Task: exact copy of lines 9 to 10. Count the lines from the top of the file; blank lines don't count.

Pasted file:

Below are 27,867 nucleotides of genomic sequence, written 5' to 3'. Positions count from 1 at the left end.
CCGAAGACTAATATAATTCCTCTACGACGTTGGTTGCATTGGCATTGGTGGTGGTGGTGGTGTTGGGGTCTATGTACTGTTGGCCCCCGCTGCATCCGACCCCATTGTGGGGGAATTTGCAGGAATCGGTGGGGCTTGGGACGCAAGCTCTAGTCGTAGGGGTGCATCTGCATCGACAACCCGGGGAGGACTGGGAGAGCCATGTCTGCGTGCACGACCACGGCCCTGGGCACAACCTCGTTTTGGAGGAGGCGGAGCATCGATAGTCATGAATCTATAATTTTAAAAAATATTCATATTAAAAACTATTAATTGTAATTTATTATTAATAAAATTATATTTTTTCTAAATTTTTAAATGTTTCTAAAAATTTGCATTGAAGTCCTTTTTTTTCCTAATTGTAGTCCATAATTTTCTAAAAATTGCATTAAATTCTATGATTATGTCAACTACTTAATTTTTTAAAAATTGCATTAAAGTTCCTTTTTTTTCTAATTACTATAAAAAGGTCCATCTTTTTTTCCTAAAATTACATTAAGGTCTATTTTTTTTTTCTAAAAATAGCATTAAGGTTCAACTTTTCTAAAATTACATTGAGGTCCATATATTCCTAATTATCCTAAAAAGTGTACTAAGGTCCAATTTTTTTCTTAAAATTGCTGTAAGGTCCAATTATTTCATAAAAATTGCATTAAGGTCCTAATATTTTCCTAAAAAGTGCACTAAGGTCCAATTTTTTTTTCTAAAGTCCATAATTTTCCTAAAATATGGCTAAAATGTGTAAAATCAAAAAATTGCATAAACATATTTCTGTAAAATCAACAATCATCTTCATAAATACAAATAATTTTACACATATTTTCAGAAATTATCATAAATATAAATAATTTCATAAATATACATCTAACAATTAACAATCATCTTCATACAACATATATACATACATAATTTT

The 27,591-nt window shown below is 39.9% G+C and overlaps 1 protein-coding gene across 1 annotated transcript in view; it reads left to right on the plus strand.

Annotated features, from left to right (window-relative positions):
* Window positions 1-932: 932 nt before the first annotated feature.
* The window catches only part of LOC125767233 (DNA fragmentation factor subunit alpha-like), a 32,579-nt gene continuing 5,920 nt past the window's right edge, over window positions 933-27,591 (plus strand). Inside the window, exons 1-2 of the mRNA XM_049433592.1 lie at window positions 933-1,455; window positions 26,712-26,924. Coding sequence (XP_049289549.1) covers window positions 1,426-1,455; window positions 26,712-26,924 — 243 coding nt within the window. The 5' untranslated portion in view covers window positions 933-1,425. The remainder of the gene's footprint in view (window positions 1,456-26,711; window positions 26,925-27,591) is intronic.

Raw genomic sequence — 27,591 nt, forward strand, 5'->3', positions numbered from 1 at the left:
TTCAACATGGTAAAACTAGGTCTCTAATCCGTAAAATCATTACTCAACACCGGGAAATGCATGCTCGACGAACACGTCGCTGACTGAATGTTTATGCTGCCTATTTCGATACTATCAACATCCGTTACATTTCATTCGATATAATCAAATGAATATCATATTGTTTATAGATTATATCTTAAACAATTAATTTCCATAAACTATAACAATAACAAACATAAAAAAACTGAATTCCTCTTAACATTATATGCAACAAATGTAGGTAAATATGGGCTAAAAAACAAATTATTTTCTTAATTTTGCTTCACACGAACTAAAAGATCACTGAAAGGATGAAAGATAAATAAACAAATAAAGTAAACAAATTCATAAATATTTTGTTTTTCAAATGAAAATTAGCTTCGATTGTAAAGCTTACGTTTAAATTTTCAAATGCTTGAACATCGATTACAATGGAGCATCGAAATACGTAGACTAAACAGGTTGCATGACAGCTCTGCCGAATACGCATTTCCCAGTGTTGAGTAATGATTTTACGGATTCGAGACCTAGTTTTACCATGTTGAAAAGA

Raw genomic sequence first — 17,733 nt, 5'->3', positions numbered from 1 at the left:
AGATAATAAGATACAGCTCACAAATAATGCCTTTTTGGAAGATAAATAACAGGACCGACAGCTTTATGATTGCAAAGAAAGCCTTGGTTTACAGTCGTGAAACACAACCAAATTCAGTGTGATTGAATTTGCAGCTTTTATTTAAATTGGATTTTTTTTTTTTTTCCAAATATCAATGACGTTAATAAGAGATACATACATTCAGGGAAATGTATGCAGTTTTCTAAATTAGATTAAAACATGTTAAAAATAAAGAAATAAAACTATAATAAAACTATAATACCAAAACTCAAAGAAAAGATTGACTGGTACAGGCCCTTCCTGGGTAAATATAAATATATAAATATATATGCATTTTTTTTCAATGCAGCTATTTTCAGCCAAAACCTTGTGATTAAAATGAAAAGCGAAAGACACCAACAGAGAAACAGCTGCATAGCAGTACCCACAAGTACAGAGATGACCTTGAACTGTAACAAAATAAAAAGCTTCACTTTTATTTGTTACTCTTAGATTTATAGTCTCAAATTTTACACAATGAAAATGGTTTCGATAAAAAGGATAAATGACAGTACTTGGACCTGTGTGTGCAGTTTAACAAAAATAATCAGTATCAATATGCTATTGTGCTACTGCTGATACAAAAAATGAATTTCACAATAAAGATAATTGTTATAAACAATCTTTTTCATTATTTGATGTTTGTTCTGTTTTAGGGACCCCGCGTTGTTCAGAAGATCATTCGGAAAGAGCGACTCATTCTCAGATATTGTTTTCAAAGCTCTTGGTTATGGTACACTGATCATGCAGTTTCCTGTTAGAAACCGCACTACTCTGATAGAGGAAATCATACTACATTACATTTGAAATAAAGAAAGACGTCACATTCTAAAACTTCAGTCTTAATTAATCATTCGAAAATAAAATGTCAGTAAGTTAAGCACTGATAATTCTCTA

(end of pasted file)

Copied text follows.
Raw genomic sequence first — 17,733 nt, 5'->3', positions numbered from 1 at the left:
AGATAATAAGATACAGCTCACAAATAATGCCTTTTTGGAAGATAAATAACAGGACCGACAGCTTTATGATTGCAAAGAAAGCCTTGGTTTACAGTCGTGAAACACAACCAAATTCAGTGTGATTGAATTTGCAGCTTTTATTTAAATTGGATTTTTTTTTTTTTTCCAAATATCAATGACGTTAATAAGAGATACATACATTCAGGGAAATGTATGCAGTTTTCTAAATTAGATTAAAACATGTTAAAAATAAAGAAATAAAACTATAATAAAACTATAATACCAAAACTCAAAGAAAAGATTGACTGGTACAGGCCCTTCCTGGGTAAATATAAATATATAAATATATATGCATTTTTTTTCAATGCAGCTATTTTCAGCCAAAACCTTGTGATTAAAATGAAAAGCGAAAGACACCAACAGAGAAACAGCTGCATAGCAGTACCCACAAGTACAGAGATGACCTTGAACTGTAACAAAATAAAAAGCTTCACTTTTATTTGTTACTCTTAGATTTATAGTCTCAAATTTTACACAATGAAAATGGTTTCGATAAAAAGGATAAATGACAGTACTTGGACCTGTGTGTGCAGTTTAACAAAAATAATCAGTATCAATATGCTATTGTGCTACTGCTGATACAAAAAATGAATTTCACAATAAAGATAATTGTTATAAACAATCTTTTTCATTATTTGATGTTTGTTCTGTTTTAGGGACCCCGCGTTGTTCAGAAGATCATTCGGAAAGAGCGACTCATTCTCAGATATTGTTTTCAAAGCTCTTGGTTATGGTACACTGATCATGCAGTTTCCTGTTAGAAACCGCACTACTCTGATAGAGGAAATCATACTACATTACATTTGAAATAAAGAAAGACGTCACATTCTAAAACTTCAGTCTTAATTAATCATTCGAAAATAAAATGTCAGTAAGTTAAGCACTGATAATTCTCTA